LuPone isn’t the first actor to lash out at an audience member for their cellphone activity—with Daniel Craig, Hugh Jackman, and Kevin Spacey all recently calling out rude patrons for their behavior. Broadway’s cellphone issue has reached a tipping point in the past week, however, between the LuPone incident and another in which a drunk teen walked onstage to charge his phone before a performance of Hand to God. What’s even worse is that the latter offender held an entire press conference over the weekend to apologize for his behavior.
Part of this is a venue problem. In April, Madonna was famously called out for texting during the Public’s production of Hamilton, with Jonathan Groff reporting that “you couldn’t miss it from the stage.” But addressing the issue can’t simply be the job of the actors behind the productions—why didn’t the theater itself do more to stop Madge? The industry needs a zero-tolerance policy for cellphone use, such as the one that the Austin, Texas theater chain Alamo Drafthouse institutes for patrons. “If you talk or text, you will receive one warning,” their website explains. “If it happens again, you will be kicked out without a refund.”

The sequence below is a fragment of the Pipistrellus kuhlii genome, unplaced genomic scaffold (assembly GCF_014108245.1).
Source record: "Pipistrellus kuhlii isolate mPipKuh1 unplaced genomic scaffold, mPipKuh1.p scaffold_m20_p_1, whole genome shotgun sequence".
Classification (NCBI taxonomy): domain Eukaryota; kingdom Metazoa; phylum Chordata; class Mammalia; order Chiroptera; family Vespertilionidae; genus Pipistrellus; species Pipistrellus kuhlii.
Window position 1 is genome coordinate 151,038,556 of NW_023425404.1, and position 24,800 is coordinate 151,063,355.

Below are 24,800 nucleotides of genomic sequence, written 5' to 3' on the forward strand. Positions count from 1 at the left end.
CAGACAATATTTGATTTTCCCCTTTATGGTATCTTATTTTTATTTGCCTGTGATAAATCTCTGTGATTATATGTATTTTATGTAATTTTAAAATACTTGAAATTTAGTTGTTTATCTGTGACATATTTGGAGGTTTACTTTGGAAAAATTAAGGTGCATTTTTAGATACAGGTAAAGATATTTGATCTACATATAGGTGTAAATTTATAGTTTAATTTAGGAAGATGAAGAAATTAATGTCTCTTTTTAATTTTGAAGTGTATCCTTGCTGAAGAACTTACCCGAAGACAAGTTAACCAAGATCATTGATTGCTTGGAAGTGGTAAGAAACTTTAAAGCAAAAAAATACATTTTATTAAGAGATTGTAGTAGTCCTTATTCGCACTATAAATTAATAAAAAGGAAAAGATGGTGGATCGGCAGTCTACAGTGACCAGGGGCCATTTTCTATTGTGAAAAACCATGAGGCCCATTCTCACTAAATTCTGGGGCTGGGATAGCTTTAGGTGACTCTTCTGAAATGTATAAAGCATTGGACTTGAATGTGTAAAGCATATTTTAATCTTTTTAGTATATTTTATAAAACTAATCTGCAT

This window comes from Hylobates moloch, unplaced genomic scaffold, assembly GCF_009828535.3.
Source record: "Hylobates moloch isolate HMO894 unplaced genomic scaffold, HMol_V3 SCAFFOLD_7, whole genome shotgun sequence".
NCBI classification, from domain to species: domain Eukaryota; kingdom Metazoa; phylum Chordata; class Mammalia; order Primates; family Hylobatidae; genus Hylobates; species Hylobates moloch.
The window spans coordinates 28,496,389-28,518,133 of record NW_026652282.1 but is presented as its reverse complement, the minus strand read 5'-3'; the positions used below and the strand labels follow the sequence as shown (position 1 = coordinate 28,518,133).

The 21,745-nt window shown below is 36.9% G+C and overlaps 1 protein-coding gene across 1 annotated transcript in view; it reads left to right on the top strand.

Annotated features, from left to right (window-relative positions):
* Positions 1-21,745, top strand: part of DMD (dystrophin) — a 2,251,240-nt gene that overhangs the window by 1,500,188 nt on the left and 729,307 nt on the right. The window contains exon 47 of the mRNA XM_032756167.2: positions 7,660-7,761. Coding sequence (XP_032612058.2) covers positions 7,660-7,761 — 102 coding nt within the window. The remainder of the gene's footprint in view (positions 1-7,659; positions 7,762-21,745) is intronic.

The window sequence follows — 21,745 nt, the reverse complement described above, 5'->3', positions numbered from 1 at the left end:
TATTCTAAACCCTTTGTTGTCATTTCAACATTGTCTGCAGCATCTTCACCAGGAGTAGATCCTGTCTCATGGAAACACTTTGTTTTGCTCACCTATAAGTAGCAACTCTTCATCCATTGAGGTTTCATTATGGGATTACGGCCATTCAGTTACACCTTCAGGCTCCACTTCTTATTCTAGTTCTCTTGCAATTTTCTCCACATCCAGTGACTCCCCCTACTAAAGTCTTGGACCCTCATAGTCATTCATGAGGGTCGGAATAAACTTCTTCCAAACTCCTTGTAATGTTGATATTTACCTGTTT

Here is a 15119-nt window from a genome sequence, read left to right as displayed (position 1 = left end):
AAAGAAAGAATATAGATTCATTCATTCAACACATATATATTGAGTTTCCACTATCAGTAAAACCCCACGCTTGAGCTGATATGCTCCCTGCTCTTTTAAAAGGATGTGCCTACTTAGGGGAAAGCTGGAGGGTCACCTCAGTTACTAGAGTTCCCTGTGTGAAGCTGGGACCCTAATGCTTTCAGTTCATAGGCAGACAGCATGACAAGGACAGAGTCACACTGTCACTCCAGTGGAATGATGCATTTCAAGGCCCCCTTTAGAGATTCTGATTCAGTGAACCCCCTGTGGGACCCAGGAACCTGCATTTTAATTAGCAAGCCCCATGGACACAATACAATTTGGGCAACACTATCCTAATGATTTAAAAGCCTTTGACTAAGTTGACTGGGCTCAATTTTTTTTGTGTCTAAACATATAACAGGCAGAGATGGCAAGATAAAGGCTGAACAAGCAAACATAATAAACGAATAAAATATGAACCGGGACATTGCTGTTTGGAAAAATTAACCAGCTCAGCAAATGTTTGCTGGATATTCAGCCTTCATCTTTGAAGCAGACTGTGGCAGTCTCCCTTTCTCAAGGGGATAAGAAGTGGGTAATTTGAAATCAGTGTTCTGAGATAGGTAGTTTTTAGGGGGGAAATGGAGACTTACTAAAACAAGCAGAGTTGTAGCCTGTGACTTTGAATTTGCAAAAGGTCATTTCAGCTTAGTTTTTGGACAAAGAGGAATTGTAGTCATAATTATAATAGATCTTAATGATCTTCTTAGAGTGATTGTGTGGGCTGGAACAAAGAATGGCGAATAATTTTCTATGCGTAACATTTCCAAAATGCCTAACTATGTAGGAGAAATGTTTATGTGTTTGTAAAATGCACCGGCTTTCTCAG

While outright cellphone jamming is prohibited in the U.S. due to federal regulation, the New York Times’ Erik Piepenburg points out that tech may help address the problem through a new Silicon Valley startup:
Yondr, a year-old company based in San Francisco, may have a low-tech workaround: a form-fitting, tamper-proof neoprene case that patrons are handed as they enter a theater. Phones are turned off or put on vibrate, slipped into the case and locked; the patron holds the package during the show. If the audience member needs to take a call, he or she can exit the theater and have the device removed. After the show the case is returned to a hamper near the exits, like 3-D glasses at a movie theater.